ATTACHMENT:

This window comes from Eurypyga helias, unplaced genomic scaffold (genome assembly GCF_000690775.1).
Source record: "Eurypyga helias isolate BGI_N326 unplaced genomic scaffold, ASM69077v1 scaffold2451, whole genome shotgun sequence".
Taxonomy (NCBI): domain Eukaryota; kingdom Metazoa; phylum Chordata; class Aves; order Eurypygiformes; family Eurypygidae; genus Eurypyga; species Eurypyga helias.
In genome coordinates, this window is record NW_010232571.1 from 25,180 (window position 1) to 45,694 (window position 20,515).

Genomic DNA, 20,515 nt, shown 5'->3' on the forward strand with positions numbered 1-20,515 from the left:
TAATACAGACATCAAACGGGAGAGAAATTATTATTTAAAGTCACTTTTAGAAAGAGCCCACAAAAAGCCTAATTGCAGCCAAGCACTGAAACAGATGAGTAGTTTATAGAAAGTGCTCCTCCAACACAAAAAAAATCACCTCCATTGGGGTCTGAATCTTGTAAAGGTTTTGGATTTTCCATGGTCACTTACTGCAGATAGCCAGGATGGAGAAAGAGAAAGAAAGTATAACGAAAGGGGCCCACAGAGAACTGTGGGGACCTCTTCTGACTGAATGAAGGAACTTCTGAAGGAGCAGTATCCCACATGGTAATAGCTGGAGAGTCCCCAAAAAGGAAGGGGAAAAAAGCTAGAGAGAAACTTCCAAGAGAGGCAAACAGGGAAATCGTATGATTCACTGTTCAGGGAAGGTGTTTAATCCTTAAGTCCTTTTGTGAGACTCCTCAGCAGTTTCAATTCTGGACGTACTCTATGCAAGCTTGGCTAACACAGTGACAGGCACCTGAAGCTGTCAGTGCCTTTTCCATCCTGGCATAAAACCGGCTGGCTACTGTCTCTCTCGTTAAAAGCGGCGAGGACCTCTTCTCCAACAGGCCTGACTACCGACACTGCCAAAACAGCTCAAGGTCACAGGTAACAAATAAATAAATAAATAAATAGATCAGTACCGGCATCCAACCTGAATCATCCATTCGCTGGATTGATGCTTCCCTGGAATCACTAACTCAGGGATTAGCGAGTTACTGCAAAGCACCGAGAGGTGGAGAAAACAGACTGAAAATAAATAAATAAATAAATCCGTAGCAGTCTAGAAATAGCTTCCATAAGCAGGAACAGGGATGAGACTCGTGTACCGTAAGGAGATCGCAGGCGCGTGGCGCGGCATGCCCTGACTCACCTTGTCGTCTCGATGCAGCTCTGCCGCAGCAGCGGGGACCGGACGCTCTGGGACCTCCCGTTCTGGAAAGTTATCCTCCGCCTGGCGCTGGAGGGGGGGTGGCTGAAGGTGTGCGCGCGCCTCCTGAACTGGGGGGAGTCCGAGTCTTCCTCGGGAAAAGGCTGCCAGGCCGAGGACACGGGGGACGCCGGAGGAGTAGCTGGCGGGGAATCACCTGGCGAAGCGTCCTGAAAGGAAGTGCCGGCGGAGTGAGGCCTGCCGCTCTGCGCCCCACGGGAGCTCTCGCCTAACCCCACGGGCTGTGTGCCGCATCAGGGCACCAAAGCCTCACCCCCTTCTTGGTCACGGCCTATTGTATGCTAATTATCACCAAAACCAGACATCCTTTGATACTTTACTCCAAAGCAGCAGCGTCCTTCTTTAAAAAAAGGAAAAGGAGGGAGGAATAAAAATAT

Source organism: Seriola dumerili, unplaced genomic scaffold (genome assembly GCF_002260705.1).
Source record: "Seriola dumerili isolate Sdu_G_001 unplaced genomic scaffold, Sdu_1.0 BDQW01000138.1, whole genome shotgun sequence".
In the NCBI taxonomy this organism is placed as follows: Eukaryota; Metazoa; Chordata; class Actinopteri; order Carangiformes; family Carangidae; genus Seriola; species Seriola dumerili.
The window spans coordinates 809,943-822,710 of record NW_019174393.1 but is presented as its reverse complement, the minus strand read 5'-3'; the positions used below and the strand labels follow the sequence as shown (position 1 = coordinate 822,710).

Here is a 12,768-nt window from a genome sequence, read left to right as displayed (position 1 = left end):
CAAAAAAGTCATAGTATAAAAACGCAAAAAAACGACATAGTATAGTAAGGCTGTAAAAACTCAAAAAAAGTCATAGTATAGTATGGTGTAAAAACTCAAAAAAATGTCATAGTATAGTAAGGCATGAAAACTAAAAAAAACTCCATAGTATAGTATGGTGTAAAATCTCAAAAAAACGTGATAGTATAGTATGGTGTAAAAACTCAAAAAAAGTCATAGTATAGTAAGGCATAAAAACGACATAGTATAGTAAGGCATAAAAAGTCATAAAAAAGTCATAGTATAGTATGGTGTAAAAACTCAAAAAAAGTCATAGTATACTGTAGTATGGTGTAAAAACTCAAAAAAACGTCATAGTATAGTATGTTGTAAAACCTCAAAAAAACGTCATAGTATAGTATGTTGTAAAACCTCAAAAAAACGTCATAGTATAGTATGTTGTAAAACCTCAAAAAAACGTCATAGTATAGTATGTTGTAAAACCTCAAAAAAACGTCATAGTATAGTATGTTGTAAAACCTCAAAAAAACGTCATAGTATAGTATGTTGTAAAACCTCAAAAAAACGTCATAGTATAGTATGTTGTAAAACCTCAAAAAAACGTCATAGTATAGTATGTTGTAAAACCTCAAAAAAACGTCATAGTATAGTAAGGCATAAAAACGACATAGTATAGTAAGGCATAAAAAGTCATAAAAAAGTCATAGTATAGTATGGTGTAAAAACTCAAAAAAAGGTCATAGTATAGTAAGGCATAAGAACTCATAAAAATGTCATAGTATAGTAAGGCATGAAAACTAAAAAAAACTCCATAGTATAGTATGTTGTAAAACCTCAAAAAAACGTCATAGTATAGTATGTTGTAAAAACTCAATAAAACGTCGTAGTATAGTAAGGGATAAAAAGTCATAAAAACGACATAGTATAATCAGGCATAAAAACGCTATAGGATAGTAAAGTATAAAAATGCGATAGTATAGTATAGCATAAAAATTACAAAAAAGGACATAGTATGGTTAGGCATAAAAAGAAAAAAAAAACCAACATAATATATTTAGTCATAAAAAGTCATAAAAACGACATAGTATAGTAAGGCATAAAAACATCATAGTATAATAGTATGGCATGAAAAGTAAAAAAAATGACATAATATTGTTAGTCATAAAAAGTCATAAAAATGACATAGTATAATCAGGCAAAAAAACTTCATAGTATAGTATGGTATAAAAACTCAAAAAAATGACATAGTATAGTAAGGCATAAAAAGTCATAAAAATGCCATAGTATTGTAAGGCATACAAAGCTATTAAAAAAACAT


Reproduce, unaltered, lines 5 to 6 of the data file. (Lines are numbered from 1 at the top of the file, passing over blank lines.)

Genomic DNA, 20,515 nt, shown 5'->3' on the forward strand with positions numbered 1-20,515 from the left:
TAATACAGACATCAAACGGGAGAGAAATTATTATTTAAAGTCACTTTTAGAAAGAGCCCACAAAAAGCCTAATTGCAGCCAAGCACTGAAACAGATGAGTAGTTTATAGAAAGTGCTCCTCCAACACAAAAAAAATCACCTCCATTGGGGTCTGAATCTTGTAAAGGTTTTGGATTTTCCATGGTCACTTACTGCAGATAGCCAGGATGGAGAAAGAGAAAGAAAGTATAACGAAAGGGGCCCACAGAGAACTGTGGGGACCTCTTCTGACTGAATGAAGGAACTTCTGAAGGAGCAGTATCCCACATGGTAATAGCTGGAGAGTCCCCAAAAAGGAAGGGGAAAAAAGCTAGAGAGAAACTTCCAAGAGAGGCAAACAGGGAAATCGTATGATTCACTGTTCAGGGAAGGTGTTTAATCCTTAAGTCCTTTTGTGAGACTCCTCAGCAGTTTCAATTCTGGACGTACTCTATGCAAGCTTGGCTAACACAGTGACAGGCACCTGAAGCTGTCAGTGCCTTTTCCATCCTGGCATAAAACCGGCTGGCTACTGTCTCTCTCGTTAAAAGCGGCGAGGACCTCTTCTCCAACAGGCCTGACTACCGACACTGCCAAAACAGCTCAAGGTCACAGGTAACAAATAAATAAATAAATAAATAGATCAGTACCGGCATCCAACCTGAATCATCCATTCGCTGGATTGATGCTTCCCTGGAATCACTAACTCAGGGATTAGCGAGTTACTGCAAAGCACCGAGAGGTGGAGAAAACAGACTGAAAATAAATAAATAAATAAATCCGTAGCAGTCTAGAAATAGCTTCCATAAGCAGGAACAGGGATGAGACTCGTGTACCGTAAGGAGATCGCAGGCGCGTGGCGCGGCATGCCCTGACTCACCTTGTCGTCTCGATGCAGCTCTGCCGCAGCAGCGGGGACCGGACGCTCTGGGACCTCCCGTTCTGGAAAGTTATCCTCCGCCTGGCGCTGGAGGGGGGGTGGCTGAAGGTGTGCGCGCGCCTCCTGAACTGGGGGGAGTCCGAGTCTTCCTCGGGAAAAGGCTGCCAGGCCGAGGACACGGGGGACGCCGGAGGAGTAGCTGGCGGGGAATCACCTGGCGAAGCGTCCTGAAAGGAAGTGCCGGCGGAGTGAGGCCTGCCGCTCTGCGCCCCACGGGAGCTCTCGCCTAACCCCACGGGCTGTGTGCCGCATCAGGGCACCAAAGCCTCACCCCCTTCTTGGTCACGGCCTATTGTATGCTAATTATCACCAAAACCAGACATCCTTTGATACTTTACTCCAAAGCAGCAGCGTCCTTCTTTAAAAAAAGGAAAAGGAGGGAGGAATAAAAATAT